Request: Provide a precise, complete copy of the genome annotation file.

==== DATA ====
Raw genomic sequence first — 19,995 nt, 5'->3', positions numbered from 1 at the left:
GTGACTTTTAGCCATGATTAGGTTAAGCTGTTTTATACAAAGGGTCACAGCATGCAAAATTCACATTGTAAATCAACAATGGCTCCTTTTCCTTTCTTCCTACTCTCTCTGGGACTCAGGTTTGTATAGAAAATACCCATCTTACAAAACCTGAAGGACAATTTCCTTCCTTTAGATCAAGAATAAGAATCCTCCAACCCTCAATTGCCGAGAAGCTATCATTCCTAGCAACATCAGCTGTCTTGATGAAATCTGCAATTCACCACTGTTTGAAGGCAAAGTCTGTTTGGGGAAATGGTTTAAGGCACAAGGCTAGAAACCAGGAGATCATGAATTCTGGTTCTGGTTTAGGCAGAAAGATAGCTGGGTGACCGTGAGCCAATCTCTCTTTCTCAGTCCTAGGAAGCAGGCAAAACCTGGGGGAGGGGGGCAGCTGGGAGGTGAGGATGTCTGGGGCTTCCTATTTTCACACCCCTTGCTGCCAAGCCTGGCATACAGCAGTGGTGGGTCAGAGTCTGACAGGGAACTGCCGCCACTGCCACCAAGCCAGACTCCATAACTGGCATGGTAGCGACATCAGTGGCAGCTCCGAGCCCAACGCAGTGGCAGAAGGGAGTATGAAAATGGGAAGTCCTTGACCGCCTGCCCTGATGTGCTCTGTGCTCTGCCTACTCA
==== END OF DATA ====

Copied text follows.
Raw genomic sequence first — 19,995 nt, 5'->3', positions numbered from 1 at the left:
GTGACTTTTAGCCATGATTAGGTTAAGCTGTTTTATACAAAGGGTCACAGCATGCAAAATTCACATTGTAAATCAACAATGGCTCCTTTTCCTTTCTTCCTACTCTCTCTGGGACTCAGGTTTGTATAGAAAATACCCATCTTACAAAACCTGAAGGACAATTTCCTTCCTTTAGATCAAGAATAAGAATCCTCCAACCCTCAATTGCCGAGAAGCTATCATTCCTAGCAACATCAGCTGTCTTGATGAAATCTGCAATTCACCACTGTTTGAAGGCAAAGTCTGTTTGGGGAAATGGTTTAAGGCACAAGGCTAGAAACCAGGAGATCATGAATTCTGGTTCTGGTTTAGGCAGAAAGATAGCTGGGTGACCGTGAGCCAATCTCTCTTTCTCAGTCCTAGGAAGCAGGCAAAACCTGGGGGAGGGGGGCAGCTGGGAGGTGAGGATGTCTGGGGCTTCCTATTTTCACACCCCTTGCTGCCAAGCCTGGCATACAGCAGTGGTGGGTCAGAGTCTGACAGGGAACTGCCGCCACTGCCACCAAGCCAGACTCCATAACTGGCATGGTAGCGACATCAGTGGCAGCTCCGAGCCCAACGCAGTGGCAGAAGGGAGTATGAAAATGGGAAGTCCTTGACCGCCTGCCCTGATGTGCTCTGTGCTCTGCCTACTCA